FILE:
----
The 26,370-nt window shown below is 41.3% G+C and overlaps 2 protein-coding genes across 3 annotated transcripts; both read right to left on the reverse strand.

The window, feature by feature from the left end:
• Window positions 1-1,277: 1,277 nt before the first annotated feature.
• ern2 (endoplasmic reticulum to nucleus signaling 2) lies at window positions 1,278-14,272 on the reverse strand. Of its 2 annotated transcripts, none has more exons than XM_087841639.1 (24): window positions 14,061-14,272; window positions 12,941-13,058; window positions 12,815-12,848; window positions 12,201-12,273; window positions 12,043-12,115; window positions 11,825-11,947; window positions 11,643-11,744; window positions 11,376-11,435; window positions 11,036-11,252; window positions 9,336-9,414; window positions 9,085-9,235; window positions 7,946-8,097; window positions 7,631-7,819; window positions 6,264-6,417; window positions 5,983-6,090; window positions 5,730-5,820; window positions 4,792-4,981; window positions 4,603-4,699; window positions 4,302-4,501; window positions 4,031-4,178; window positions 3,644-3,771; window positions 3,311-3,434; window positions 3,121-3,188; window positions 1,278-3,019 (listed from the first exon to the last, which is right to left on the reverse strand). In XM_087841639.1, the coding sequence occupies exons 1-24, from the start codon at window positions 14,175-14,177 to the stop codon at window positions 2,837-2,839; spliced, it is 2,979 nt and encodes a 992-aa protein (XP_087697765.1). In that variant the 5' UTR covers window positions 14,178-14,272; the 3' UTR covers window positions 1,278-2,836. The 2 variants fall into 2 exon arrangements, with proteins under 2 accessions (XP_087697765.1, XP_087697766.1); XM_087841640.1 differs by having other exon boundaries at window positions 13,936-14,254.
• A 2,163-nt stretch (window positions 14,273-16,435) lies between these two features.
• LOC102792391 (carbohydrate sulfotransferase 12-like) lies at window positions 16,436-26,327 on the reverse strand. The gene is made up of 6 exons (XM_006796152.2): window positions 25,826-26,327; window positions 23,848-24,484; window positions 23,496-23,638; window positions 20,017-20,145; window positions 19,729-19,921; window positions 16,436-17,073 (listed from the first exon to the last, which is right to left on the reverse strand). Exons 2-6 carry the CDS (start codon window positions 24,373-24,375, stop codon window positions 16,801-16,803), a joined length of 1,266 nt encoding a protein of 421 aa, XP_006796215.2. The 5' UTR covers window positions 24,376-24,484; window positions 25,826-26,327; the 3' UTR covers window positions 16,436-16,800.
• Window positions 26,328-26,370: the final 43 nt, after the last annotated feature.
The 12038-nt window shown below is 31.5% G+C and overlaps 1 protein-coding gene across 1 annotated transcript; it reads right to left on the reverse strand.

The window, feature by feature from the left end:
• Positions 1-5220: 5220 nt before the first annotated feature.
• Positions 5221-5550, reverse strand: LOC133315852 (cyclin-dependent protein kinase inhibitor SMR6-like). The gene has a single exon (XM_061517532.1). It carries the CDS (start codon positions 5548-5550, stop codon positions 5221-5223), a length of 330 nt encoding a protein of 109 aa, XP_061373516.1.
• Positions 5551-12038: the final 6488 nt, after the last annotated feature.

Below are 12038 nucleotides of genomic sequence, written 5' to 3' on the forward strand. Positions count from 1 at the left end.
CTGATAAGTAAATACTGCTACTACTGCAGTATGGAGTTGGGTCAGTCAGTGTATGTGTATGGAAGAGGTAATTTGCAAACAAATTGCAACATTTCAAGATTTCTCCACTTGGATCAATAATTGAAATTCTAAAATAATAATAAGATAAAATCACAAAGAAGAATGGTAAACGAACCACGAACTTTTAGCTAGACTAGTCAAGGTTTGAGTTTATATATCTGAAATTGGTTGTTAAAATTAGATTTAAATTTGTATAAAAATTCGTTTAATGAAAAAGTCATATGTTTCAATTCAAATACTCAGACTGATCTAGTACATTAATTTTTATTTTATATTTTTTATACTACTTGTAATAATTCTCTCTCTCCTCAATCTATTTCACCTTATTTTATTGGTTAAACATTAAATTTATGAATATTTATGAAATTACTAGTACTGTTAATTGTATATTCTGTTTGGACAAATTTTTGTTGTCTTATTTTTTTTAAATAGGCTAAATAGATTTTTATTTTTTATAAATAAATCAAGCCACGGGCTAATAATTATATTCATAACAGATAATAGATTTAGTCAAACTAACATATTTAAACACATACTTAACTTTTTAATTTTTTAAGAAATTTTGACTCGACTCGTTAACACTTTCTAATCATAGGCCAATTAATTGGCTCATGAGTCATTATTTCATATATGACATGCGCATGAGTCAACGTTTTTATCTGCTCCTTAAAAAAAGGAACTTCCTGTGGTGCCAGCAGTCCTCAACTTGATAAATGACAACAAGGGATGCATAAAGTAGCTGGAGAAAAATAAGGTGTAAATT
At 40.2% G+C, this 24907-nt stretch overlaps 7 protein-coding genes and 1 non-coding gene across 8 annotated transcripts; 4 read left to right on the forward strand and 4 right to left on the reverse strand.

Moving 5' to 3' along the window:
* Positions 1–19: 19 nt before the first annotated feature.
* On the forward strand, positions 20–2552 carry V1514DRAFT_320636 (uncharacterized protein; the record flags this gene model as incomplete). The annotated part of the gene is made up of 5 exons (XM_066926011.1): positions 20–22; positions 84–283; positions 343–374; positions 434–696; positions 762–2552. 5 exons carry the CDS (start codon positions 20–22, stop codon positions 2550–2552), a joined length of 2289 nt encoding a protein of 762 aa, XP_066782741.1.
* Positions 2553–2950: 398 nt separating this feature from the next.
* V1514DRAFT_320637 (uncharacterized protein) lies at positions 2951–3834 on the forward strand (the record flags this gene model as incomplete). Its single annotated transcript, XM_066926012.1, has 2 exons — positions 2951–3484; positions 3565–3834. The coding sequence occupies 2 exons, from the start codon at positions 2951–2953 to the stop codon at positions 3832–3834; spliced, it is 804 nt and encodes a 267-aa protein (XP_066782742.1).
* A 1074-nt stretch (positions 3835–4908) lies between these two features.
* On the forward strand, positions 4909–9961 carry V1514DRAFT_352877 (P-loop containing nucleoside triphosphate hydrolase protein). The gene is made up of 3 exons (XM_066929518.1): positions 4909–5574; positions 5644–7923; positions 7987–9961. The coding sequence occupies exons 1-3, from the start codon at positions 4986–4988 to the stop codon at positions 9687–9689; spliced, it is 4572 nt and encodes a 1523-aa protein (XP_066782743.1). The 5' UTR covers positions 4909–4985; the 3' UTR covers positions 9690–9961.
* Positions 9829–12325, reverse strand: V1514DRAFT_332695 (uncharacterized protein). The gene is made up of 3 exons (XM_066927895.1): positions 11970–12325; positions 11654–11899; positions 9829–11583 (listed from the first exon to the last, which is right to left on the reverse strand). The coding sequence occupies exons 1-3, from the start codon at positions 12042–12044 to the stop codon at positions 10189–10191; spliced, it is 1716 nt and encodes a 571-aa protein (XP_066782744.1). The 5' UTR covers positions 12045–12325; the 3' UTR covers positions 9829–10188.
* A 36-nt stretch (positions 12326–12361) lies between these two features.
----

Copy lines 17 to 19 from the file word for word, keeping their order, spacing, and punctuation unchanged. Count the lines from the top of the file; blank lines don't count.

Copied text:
* Positions 1–19: 19 nt before the first annotated feature.
* On the forward strand, positions 20–2552 carry V1514DRAFT_320636 (uncharacterized protein; the record flags this gene model as incomplete). The annotated part of the gene is made up of 5 exons (XM_066926011.1): positions 20–22; positions 84–283; positions 343–374; positions 434–696; positions 762–2552. 5 exons carry the CDS (start codon positions 20–22, stop codon positions 2550–2552), a joined length of 2289 nt encoding a protein of 762 aa, XP_066782741.1.
* Positions 2553–2950: 398 nt separating this feature from the next.